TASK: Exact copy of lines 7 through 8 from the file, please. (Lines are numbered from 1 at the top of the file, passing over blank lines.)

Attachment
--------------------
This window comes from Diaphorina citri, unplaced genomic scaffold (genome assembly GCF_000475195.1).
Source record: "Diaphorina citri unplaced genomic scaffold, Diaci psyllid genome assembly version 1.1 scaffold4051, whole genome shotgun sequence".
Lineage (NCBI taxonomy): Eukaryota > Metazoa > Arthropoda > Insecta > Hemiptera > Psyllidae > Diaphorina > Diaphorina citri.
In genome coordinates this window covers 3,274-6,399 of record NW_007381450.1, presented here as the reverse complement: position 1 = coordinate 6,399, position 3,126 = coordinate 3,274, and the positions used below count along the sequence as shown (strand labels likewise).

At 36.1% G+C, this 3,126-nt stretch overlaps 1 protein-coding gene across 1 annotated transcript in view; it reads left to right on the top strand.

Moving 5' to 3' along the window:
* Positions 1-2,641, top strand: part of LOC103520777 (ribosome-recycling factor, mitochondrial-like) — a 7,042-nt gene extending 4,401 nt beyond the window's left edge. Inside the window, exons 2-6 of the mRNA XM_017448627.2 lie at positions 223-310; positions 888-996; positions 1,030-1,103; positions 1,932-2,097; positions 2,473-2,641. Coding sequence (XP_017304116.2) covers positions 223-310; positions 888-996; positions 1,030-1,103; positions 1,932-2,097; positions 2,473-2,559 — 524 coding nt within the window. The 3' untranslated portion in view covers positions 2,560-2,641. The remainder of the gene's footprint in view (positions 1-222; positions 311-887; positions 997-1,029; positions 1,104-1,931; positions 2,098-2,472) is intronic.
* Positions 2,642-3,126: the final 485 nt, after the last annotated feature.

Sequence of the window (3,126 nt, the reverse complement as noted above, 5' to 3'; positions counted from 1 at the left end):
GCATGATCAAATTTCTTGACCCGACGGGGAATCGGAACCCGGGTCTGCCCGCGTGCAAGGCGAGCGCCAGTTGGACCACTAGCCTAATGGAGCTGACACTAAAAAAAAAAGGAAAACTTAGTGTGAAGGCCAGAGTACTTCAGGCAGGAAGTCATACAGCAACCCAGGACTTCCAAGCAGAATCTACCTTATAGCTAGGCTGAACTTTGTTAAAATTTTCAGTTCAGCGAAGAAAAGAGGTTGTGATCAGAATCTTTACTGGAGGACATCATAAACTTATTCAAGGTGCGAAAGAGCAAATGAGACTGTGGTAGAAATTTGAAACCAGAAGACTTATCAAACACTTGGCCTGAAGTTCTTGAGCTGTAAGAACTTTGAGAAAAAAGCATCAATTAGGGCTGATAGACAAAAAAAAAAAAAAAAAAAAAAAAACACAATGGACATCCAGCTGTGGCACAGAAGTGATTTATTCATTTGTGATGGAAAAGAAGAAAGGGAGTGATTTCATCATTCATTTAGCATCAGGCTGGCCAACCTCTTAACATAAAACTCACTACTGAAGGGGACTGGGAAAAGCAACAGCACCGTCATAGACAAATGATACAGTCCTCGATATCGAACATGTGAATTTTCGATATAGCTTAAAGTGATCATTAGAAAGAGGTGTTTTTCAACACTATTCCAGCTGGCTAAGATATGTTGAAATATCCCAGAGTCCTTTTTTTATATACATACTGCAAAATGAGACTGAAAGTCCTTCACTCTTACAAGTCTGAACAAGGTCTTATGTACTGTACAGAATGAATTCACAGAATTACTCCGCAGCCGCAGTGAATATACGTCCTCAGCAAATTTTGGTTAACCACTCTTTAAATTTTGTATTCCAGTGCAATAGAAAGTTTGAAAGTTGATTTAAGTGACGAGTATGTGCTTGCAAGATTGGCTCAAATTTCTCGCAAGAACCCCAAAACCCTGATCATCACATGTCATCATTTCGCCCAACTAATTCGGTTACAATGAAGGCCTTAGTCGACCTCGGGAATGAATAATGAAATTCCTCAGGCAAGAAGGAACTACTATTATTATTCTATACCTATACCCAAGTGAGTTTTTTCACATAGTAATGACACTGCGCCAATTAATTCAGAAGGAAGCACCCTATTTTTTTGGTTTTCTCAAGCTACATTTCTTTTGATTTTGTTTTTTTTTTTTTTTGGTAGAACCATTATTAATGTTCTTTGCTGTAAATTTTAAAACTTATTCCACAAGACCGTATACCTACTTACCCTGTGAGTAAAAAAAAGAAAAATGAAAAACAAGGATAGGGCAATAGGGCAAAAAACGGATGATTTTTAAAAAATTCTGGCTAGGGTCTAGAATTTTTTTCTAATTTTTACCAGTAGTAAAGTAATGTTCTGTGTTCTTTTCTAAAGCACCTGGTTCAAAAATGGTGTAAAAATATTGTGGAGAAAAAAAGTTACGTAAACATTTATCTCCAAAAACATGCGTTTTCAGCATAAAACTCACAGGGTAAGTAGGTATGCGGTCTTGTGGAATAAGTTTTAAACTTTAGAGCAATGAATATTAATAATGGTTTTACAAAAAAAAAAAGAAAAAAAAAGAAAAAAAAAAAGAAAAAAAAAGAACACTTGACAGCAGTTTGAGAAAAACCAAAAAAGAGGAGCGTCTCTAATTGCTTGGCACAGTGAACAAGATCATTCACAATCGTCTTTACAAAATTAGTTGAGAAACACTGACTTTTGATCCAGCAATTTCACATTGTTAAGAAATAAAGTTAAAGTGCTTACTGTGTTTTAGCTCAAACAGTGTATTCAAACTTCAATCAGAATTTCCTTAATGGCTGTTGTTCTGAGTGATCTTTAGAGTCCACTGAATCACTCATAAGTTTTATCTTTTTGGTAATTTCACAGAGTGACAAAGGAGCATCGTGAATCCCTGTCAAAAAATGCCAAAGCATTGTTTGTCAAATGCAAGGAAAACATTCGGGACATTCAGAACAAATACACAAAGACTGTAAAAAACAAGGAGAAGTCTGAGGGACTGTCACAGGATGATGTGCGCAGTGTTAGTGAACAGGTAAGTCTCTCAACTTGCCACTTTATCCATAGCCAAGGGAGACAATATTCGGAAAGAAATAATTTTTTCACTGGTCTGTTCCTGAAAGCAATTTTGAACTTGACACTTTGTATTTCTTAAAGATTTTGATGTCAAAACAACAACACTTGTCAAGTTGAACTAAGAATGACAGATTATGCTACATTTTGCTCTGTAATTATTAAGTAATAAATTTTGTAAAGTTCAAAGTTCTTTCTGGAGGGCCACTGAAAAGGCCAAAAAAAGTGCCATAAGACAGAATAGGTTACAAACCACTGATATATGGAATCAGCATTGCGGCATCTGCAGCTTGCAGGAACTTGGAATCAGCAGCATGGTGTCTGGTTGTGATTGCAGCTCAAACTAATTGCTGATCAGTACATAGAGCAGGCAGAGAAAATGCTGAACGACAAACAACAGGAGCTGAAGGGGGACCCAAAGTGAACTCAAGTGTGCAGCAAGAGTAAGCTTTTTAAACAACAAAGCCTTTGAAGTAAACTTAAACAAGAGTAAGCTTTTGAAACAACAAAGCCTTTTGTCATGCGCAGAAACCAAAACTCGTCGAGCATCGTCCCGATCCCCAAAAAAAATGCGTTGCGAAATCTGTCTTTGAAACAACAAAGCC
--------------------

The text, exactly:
* Positions 1-2,641, top strand: part of LOC103520777 (ribosome-recycling factor, mitochondrial-like) — a 7,042-nt gene extending 4,401 nt beyond the window's left edge. Inside the window, exons 2-6 of the mRNA XM_017448627.2 lie at positions 223-310; positions 888-996; positions 1,030-1,103; positions 1,932-2,097; positions 2,473-2,641. Coding sequence (XP_017304116.2) covers positions 223-310; positions 888-996; positions 1,030-1,103; positions 1,932-2,097; positions 2,473-2,559 — 524 coding nt within the window. The 3' untranslated portion in view covers positions 2,560-2,641. The remainder of the gene's footprint in view (positions 1-222; positions 311-887; positions 997-1,029; positions 1,104-1,931; positions 2,098-2,472) is intronic.
* Positions 2,642-3,126: the final 485 nt, after the last annotated feature.